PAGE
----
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Posted by: Jemma Puzey
26/01/2018

 

Donald Trump prepared to apologise for retweeting far-right group Britain First. In the interview with ITV’s Good Morning Britain, Trump said that he knew nothing about Britain First when he shared the video online which had originally been posted by deputy leader of the organisation, Jayda Fransen. Trump said that he originally retweeted the post because of his opposition to Islamic terrorism. When questioned by Piers Morgan he stated: ‘if you are telling me these are horrible, racist people I would certainly apologise if you’d like me to do that. Perhaps it was a big story in the UK, but in the United States it wasn’t a big story.’ Morgan interviewed Trump on Thursday, and his comments followed a 15-minute meeting with the prime minister in Davos, Switzerland. He said that Theresa May was doing a very good job and the US would always ‘be there for Britain.’ May invited Trump for a state visit within days of him being sworn in as president, but the visit was postponed in light of Trumps retweets. May also criticised him for the comments. Trump also cancelled his trip to London in February because of his displeasure of the new US embassy in London being sold for ‘peanuts’ by Barak Obama. (Source – The Guardian)

Some of the BBC’s leading male presenters agree to take pay cut after revelations over equal pay. Jeremy Vine, John Humphrys and Huw Edwards have agreed to reductions, either formally or in principle. It follows Carrie Gracie’s resignation from her post as BBC China editor in protest at unequal pay between male and female international editors. An independent audit into equal pay at the BBC will be published next week. Some have even admitted to the pay cut live on air. Carrie Gracie is due to appear before a select committee of MPs next week, shortly before the director general of the BBC, Tony Hall his deputy Anne Bulford and the director of news and current affairs, Fran Unsworth. All called to discuss what action the corporation is taking to address the gender pay gap. Tony Hall pledged to close the gap by 2020, saying that the corporation should be an ‘exemplar of what can be achieved when it comes to pay, fairness, gender and representation.’ (Source – The BBC)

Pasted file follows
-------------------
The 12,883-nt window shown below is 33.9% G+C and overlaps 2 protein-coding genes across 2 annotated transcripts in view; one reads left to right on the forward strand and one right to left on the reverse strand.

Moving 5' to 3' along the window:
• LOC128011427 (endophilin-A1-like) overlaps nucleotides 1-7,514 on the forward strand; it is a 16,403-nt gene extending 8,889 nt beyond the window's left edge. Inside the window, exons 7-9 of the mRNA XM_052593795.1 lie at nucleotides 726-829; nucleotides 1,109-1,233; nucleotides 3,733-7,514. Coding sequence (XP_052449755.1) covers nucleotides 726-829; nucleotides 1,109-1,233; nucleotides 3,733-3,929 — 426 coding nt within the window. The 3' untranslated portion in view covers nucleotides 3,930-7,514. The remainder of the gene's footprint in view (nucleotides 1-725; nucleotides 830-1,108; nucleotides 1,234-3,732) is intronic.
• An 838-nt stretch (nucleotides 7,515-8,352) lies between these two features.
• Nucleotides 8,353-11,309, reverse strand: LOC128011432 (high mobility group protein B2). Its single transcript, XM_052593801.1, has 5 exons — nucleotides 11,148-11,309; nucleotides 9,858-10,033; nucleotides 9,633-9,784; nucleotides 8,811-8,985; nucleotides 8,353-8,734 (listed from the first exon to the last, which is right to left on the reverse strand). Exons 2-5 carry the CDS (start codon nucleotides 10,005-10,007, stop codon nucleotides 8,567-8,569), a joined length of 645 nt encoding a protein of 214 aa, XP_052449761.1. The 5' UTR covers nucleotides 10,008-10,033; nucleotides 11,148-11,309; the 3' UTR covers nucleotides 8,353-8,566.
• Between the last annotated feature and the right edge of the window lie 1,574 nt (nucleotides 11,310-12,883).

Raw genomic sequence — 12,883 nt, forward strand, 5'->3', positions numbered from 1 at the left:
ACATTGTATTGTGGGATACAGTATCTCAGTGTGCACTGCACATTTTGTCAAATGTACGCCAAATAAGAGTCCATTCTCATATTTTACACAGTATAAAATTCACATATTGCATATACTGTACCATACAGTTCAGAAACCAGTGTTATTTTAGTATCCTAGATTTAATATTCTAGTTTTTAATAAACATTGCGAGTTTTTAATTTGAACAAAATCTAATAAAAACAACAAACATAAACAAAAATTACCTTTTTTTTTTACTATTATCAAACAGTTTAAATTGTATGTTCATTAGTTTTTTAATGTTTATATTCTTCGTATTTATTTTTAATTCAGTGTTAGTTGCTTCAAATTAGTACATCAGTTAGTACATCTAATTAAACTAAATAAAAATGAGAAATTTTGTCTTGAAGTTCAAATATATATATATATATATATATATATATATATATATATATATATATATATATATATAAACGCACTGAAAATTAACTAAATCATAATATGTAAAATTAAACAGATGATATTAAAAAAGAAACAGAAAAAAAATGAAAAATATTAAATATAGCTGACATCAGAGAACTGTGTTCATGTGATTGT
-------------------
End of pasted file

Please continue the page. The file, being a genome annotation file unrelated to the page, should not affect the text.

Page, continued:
The UK economy expanded by a better than expected 0.5% in the last three months of 2017. In 2017 overall growth was down 1.8% compared with 1.9% in 2016 -the slowest since 2012, the ONS said. The services sector, which accounts for the bulk of the economy, expanded by 0.6% in the fourth quarter – stronger than the 0.4% rise in the three months to September. The boost to the economy at the end of the year came from a range of services including recruitment agencies and letting agents, said Darren Morgan, head of GDP at the ONS. John Hawksworth, chief economist at PwC said construction appeared to be the sector most affected by Brexit-related uncertainty, deterring commercial property investment and dampening the housing market, particularly in London. (Source – The BBC)

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